Cummins to add 600 new professionals, new office in Columbus, Ind.

user-gravatar Headshot

Cummins Inc. on Friday, June 10, announced that it will add 600 new professional employees in a new office building in downtown Columbus, Ind. The announcement is the third expansion project in southern Indiana announced by Cummins in the past year. Once the new building is filled, in 2013, Cummins will employ nearly 3,000 professionals in a two-block area of downtown Columbus, three times its local presence in 2008.

“Our success in global markets over the past few years allowed us to remain strong during the recent economic downturn and has positioned the company for a period of accelerated growth,” says Tom Linebarger, Cummins president and chief operating officer, who announced the new expansion at an event attended by Indiana Gov. Mitch Daniels, U.S. Sen. Richard Lugar, U.S. Rep. Mike Pence and several state and local officials.

The company expects to break ground almost immediately on the new facility at the corner of Jackson and Fourth streets, a block south of the company’s corporate headquarters. The 130,000-square-foot building will connect to a similarly sized office building that Cummins began occupying in 2009. The ground floor of the new building, facing Fourth Street, will be converted into commercial space with plans for additional downtown restaurants to be located at the site.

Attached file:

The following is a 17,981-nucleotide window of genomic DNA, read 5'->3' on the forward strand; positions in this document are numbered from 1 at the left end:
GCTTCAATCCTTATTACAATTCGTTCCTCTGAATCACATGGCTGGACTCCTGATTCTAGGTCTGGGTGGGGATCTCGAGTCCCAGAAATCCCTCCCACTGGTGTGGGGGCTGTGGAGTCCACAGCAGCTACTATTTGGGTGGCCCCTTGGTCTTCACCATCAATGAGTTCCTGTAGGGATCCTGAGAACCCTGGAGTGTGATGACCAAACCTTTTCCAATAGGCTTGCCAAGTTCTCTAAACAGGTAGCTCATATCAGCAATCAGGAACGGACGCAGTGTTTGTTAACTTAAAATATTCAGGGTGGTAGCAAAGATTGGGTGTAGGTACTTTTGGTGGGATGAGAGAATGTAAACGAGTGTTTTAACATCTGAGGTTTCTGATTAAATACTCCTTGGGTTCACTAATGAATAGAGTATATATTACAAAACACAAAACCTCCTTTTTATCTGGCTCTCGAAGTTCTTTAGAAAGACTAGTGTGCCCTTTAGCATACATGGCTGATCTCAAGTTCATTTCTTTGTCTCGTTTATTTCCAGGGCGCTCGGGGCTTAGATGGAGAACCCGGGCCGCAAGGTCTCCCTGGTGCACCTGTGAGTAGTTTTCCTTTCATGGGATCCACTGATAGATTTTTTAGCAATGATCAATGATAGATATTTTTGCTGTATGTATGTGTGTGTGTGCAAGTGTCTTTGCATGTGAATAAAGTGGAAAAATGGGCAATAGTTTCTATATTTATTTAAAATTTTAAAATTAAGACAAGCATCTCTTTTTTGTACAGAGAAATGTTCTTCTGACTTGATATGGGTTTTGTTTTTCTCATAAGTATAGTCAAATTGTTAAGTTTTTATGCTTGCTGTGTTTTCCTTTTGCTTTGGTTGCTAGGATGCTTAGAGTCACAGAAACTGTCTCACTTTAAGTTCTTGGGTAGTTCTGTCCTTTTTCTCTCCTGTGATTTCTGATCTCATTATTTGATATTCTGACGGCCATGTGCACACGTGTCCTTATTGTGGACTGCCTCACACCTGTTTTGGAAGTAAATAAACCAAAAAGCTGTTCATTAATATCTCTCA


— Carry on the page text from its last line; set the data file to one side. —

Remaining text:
In order to provide parking for these new employees and the employees moving into the former First Financial property Cummins purchased earlier this year, an 800-space parking garage will be constructed along Jackson Street, between Sixth and Seventh streets, for use by Cummins employees during daytime working hours and for the community at all other times. The city has also agreed to provide $1 million to Cummins to use for the Community Education Coalition’s education improvement initiatives.

Cummins reported its most profitable year in company history in 2010, largely on the strength of growth in large international markets such as China, India and Brazil. The company expects further strong growth in 2011 as its key U.S. markets recover from the economic downturn, as part of a period of accelerated profitable growth over the next several years.

“As Cummins continues to grow and prosper around the world, our headquarters city and state also benefit,” Linebarger says. “These well-paying professional jobs will be crucial as we chart a course for future growth both here and abroad, and also will add to the vitality and diversity of Columbus.”

In addition to Friday’s announcement, Cummins has made two other jobs-related announcements in Indiana in the past year:
• In July 2010, Cummins announced a $200 million expansion of its Seymour Engine Plant to create a technical center and manufacturing line to design and produce a new high-horsepower engine. The expansion is expected to result in 200 new technical jobs over the next three years and further job growth once the new engine goes into production; and
• In October 2010, Cummins announced plans to purchase the former First Financial bank office and branch in downtown Columbus across the street from the company’s corporate headquarters to use as office space. Cummins since has closed on the property and expects to have 350 employees in the facility by the end of this year.